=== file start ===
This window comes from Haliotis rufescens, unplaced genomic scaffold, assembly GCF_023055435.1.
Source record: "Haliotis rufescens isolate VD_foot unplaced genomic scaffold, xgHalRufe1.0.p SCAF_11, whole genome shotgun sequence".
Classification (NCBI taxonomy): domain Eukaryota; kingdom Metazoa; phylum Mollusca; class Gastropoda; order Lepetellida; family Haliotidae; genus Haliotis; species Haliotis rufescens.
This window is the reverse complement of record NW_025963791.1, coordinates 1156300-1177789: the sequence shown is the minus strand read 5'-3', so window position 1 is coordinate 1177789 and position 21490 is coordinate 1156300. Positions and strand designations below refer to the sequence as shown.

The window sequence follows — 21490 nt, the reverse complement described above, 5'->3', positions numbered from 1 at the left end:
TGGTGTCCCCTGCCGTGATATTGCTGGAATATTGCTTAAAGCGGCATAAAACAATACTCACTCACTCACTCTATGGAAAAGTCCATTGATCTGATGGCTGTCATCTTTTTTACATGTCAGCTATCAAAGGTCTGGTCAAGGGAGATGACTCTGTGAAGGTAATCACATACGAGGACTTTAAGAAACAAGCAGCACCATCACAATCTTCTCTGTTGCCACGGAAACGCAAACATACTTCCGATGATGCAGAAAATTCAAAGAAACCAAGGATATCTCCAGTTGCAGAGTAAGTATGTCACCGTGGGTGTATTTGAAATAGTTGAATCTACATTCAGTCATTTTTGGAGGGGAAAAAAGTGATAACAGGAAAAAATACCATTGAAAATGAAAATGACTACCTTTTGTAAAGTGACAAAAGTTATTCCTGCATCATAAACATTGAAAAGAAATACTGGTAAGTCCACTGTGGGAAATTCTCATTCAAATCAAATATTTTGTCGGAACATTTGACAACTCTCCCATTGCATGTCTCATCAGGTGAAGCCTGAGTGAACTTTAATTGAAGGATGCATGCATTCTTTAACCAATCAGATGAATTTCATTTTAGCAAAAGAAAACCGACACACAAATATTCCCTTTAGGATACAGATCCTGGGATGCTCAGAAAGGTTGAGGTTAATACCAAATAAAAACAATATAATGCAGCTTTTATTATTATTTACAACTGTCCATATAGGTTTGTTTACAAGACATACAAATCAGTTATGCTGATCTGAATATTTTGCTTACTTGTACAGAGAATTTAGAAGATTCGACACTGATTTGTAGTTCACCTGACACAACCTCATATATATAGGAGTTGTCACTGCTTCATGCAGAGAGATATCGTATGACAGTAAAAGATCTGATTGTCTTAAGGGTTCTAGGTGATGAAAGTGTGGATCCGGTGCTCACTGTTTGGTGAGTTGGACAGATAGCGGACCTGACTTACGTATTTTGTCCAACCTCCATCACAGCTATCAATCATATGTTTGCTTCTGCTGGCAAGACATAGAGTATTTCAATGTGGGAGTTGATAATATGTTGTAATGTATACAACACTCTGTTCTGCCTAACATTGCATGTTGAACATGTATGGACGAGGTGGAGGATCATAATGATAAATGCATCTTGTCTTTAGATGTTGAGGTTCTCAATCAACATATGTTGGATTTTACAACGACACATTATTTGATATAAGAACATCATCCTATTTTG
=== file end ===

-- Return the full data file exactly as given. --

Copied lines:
This window comes from Haliotis rufescens, unplaced genomic scaffold, assembly GCF_023055435.1.
Source record: "Haliotis rufescens isolate VD_foot unplaced genomic scaffold, xgHalRufe1.0.p SCAF_11, whole genome shotgun sequence".
Classification (NCBI taxonomy): domain Eukaryota; kingdom Metazoa; phylum Mollusca; class Gastropoda; order Lepetellida; family Haliotidae; genus Haliotis; species Haliotis rufescens.
This window is the reverse complement of record NW_025963791.1, coordinates 1156300-1177789: the sequence shown is the minus strand read 5'-3', so window position 1 is coordinate 1177789 and position 21490 is coordinate 1156300. Positions and strand designations below refer to the sequence as shown.

The window sequence follows — 21490 nt, the reverse complement described above, 5'->3', positions numbered from 1 at the left end:
TGGTGTCCCCTGCCGTGATATTGCTGGAATATTGCTTAAAGCGGCATAAAACAATACTCACTCACTCACTCTATGGAAAAGTCCATTGATCTGATGGCTGTCATCTTTTTTACATGTCAGCTATCAAAGGTCTGGTCAAGGGAGATGACTCTGTGAAGGTAATCACATACGAGGACTTTAAGAAACAAGCAGCACCATCACAATCTTCTCTGTTGCCACGGAAACGCAAACATACTTCCGATGATGCAGAAAATTCAAAGAAACCAAGGATATCTCCAGTTGCAGAGTAAGTATGTCACCGTGGGTGTATTTGAAATAGTTGAATCTACATTCAGTCATTTTTGGAGGGGAAAAAAGTGATAACAGGAAAAAATACCATTGAAAATGAAAATGACTACCTTTTGTAAAGTGACAAAAGTTATTCCTGCATCATAAACATTGAAAAGAAATACTGGTAAGTCCACTGTGGGAAATTCTCATTCAAATCAAATATTTTGTCGGAACATTTGACAACTCTCCCATTGCATGTCTCATCAGGTGAAGCCTGAGTGAACTTTAATTGAAGGATGCATGCATTCTTTAACCAATCAGATGAATTTCATTTTAGCAAAAGAAAACCGACACACAAATATTCCCTTTAGGATACAGATCCTGGGATGCTCAGAAAGGTTGAGGTTAATACCAAATAAAAACAATATAATGCAGCTTTTATTATTATTTACAACTGTCCATATAGGTTTGTTTACAAGACATACAAATCAGTTATGCTGATCTGAATATTTTGCTTACTTGTACAGAGAATTTAGAAGATTCGACACTGATTTGTAGTTCACCTGACACAACCTCATATATATAGGAGTTGTCACTGCTTCATGCAGAGAGATATCGTATGACAGTAAAAGATCTGATTGTCTTAAGGGTTCTAGGTGATGAAAGTGTGGATCCGGTGCTCACTGTTTGGTGAGTTGGACAGATAGCGGACCTGACTTACGTATTTTGTCCAACCTCCATCACAGCTATCAATCATATGTTTGCTTCTGCTGGCAAGACATAGAGTATTTCAATGTGGGAGTTGATAATATGTTGTAATGTATACAACACTCTGTTCTGCCTAACATTGCATGTTGAACATGTATGGACGAGGTGGAGGATCATAATGATAAATGCATCTTGTCTTTAGATGTTGAGGTTCTCAATCAACATATGTTGGATTTTACAACGACACATTATTTGATATAAGAACATCATCCTATTTTG